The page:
Another aspect may be the one of users being able or unable to identify the hamburger icon as a signifier. As Don Norman states: «Signifier signal things in particular what options are possible and how they should be done. Signifiers must be perceivable, else they fail to function» (Norman, 2013, p.19). In an example he showcases a tablet wireframe, describing arrows and icons as signifiers, that tell users where to swipe in order to retrieve the desired information.

The hamburger may be perceived as a signifier, but if people are not familiar with it or fail to recognize it, they might neglect it and thus, the hamburger would fail to fulfill its function overall.

If this was the case and adding on to this, Dieter Ram’s «10 principles of good design» may be taken into consideration. Two of these ten principles state that good design makes a product «understandable» and «useful».

If a user cannot navigate, it can be debated — unless «users navigating» is not an intended goal of the website — whether these two principles of good design are being violated (Good design | about Vitsœ | Vitsœ, no date).

In a series of A/B tests Foster (2014) took on the hamburger. His findings gained attention in the field as he concluded that users were less likely to click on a simple hamburger icon compared to a hamburger icon visually framed in a rectangle or just the word «Menu» instead of the hamburger (Foster, 2014). Sherwin (2014) adds that clear labels would help users make decisions faster and labels gave good information scent about what to come next.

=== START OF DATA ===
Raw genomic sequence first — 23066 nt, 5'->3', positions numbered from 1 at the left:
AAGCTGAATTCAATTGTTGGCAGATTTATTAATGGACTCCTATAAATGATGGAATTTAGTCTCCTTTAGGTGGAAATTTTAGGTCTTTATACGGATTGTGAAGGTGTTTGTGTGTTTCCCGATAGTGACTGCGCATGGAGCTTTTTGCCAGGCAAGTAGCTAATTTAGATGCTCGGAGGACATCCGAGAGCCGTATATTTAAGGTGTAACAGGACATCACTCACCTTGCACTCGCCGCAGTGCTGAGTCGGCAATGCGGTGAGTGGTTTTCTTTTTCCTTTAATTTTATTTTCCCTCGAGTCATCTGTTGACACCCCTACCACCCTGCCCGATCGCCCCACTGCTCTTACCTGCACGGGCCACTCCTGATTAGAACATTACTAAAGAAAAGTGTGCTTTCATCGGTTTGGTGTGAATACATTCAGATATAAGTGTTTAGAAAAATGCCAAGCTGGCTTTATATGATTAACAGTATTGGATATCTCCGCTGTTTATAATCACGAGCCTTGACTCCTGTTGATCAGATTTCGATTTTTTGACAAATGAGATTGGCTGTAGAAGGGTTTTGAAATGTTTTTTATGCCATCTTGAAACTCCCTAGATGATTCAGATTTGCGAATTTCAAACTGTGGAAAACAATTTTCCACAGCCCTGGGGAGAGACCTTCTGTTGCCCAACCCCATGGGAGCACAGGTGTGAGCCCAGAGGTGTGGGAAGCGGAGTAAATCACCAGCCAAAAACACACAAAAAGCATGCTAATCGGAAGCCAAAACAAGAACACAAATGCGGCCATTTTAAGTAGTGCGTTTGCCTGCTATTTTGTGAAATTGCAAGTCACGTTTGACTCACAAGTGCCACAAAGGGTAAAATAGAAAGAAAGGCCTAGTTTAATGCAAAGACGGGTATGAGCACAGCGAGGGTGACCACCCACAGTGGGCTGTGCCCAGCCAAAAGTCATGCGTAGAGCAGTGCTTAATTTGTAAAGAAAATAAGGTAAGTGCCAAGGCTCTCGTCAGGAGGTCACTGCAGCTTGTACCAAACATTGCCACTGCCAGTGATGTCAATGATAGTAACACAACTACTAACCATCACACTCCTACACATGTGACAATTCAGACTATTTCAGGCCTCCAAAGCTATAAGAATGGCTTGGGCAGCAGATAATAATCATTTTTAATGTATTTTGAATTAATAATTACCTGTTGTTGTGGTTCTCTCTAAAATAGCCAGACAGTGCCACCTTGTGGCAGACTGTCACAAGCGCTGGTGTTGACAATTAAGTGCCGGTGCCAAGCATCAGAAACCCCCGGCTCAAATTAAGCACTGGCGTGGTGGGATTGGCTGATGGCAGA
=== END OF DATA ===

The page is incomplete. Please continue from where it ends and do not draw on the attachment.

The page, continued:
Fichter and Wisniewski (2016) add another variable to the equation as they consider the hamburger menu a trap for developers to plop the desktop web site menu on the mobile, leading to long menus. They refer to Amazon, and most of the top iOS App Store Apps that have recently dropped the hamburger in favour of a tabbed menus.


Based on secondary research and primary research through interviewing industry representatives, the question of whether to use a hamburger icon depends on various variables.